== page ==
Before him, the memory of Cassiodorus lingered, and not only among the rustics. Some twenty years ago the Zaccone-Vitale family acquired and restructured an old farmhouse, known locally as "Casino Russidu" near the Alessi River and the Coscia di Stalettì. On the walls of the farmhouse there were frescoes; their chronology is uncertain, perhaps 16-17th century. One fragment is still preserved. It shows the seashore such as could be seen from the Casino, with monks in a black cowl and farmers working in the fields, and there was one arch, evidently the lone survivor of what could have been the portico featured with the fishponds in the codices representing Vivarium.

"Occhio non vede e cuore non duole" (what you don't know won't hurt you), says an old Italian proverb. There have been some attempts to protect the site, but by and large, there is the impression that the Italian Soprintendenze do not see, do not hear, and do not speak - and that they don't read, either. On the positive side, on 21 December 1999 the part of the Coscia di Stalettì corresponding to sheet 8 of the Land Registry map was declared object of public interest and as such subject to preservation measures (Decree of the Ministero per i Beni e le Attività Culturali of 21 December 1999 published in the Gazzetta Ufficiale of 14 March 2000). The area corresponding to sheet 7, however, is not included in the decree.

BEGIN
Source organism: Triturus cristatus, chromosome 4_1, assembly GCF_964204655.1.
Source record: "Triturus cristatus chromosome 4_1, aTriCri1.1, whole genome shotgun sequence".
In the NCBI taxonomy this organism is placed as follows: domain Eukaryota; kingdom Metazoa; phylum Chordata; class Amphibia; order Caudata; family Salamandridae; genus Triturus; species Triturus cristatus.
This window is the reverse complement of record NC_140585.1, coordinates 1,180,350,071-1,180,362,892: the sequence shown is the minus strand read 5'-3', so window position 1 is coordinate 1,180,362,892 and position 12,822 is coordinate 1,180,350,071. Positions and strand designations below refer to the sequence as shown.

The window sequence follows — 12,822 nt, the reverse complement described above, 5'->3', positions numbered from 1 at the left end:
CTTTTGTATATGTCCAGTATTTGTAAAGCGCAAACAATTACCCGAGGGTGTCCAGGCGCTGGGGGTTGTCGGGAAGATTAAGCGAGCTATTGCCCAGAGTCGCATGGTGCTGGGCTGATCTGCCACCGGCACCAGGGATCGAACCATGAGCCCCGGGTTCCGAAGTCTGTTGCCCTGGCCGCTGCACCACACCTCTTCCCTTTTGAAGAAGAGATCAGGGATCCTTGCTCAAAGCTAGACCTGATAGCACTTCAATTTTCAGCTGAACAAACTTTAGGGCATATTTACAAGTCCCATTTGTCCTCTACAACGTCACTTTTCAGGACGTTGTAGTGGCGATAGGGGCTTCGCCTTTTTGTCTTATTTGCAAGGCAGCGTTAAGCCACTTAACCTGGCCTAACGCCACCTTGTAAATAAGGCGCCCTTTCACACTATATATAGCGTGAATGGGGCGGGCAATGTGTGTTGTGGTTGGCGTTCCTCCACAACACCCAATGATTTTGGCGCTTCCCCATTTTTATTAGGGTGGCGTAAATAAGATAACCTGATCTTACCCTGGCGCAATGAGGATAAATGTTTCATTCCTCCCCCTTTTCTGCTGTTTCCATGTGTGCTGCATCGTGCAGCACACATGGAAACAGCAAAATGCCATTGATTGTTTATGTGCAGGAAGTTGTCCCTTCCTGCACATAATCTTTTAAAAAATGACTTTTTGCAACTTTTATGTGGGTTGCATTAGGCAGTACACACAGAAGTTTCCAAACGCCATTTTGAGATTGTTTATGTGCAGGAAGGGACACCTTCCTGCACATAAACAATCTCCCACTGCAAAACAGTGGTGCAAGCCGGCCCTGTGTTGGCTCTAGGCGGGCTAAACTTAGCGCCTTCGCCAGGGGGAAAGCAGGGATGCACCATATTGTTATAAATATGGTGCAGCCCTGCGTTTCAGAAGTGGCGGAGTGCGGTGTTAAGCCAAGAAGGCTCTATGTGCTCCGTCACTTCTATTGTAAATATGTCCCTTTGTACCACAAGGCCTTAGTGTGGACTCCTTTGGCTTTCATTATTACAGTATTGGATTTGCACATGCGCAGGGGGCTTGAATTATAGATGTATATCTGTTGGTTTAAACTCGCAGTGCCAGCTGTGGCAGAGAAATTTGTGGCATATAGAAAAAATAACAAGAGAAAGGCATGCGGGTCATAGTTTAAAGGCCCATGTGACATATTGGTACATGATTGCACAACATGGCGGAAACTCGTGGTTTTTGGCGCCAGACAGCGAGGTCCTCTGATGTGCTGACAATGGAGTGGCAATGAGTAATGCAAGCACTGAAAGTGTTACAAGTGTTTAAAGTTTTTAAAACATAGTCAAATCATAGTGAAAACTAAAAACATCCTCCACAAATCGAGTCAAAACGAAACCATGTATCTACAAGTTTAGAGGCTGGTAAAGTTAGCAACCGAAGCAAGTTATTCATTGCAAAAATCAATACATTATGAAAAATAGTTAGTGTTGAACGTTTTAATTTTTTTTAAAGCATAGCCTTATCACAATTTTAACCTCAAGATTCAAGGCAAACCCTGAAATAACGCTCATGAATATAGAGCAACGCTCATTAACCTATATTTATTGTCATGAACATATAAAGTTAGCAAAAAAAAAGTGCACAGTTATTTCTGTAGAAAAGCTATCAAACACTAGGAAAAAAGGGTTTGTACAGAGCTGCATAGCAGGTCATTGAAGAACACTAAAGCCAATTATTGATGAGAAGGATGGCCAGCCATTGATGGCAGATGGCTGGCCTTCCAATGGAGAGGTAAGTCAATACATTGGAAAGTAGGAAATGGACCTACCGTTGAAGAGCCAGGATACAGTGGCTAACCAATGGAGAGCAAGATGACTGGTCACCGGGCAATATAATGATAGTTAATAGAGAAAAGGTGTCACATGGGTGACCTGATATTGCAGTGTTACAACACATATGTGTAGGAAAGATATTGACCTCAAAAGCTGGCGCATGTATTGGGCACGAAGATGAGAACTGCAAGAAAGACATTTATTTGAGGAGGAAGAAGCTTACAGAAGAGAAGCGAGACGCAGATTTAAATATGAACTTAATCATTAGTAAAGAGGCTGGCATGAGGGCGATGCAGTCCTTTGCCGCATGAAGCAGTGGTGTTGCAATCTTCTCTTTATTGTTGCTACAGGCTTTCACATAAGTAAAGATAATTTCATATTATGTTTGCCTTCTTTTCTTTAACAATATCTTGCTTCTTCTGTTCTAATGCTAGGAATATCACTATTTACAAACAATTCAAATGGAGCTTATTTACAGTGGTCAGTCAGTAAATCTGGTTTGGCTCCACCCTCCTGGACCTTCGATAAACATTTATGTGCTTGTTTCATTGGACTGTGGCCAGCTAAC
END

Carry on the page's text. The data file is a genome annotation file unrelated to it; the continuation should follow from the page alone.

In or about 1996 the photographer Franco Businelli, of the Soprintendenza of Cosenza, took excellent photos of the cebbia, fountain, and surroundings. But, to my knowledge, no copies were released and no inspection of the site took place until 13 March 2013 and (again to my knowledge) there has been no report on it; if this is not correct, I shall be very happy to have been proven wrong. In reply to my request in date 2 April 2015, conveyed to the Soprintendenza of Calabria through the Office of Public Relations of the MIBACT (Ministero dei beni e dell attività culturali e del turismo) in Rome, came the email transcribed in the Addendum below.

Why the lack of interest? There has been talk of the ancestral attachment of landowners to their land. But this does not explain the remarkable anti-Catholic character of certain projects, nor instances of desecration. Place-names that remember Catholic saints have systematically been abolished; thus, the fountain of Cassiodorus was renamed Arethusa (Cassiodorus was also considered a saint), Serra della Croce, on the Stalettì mountain, was renamed Villa Ciluzzi, and the church of Mary Mother of God was renamed in the bland Mary of the Sea. As for desecration, the large cross on the fountain published by Rosario Casalenuovo disappeared, and so did the painting of Mary the Virgin with a little shepherdess above the altar in the little chapel now turned into a shed.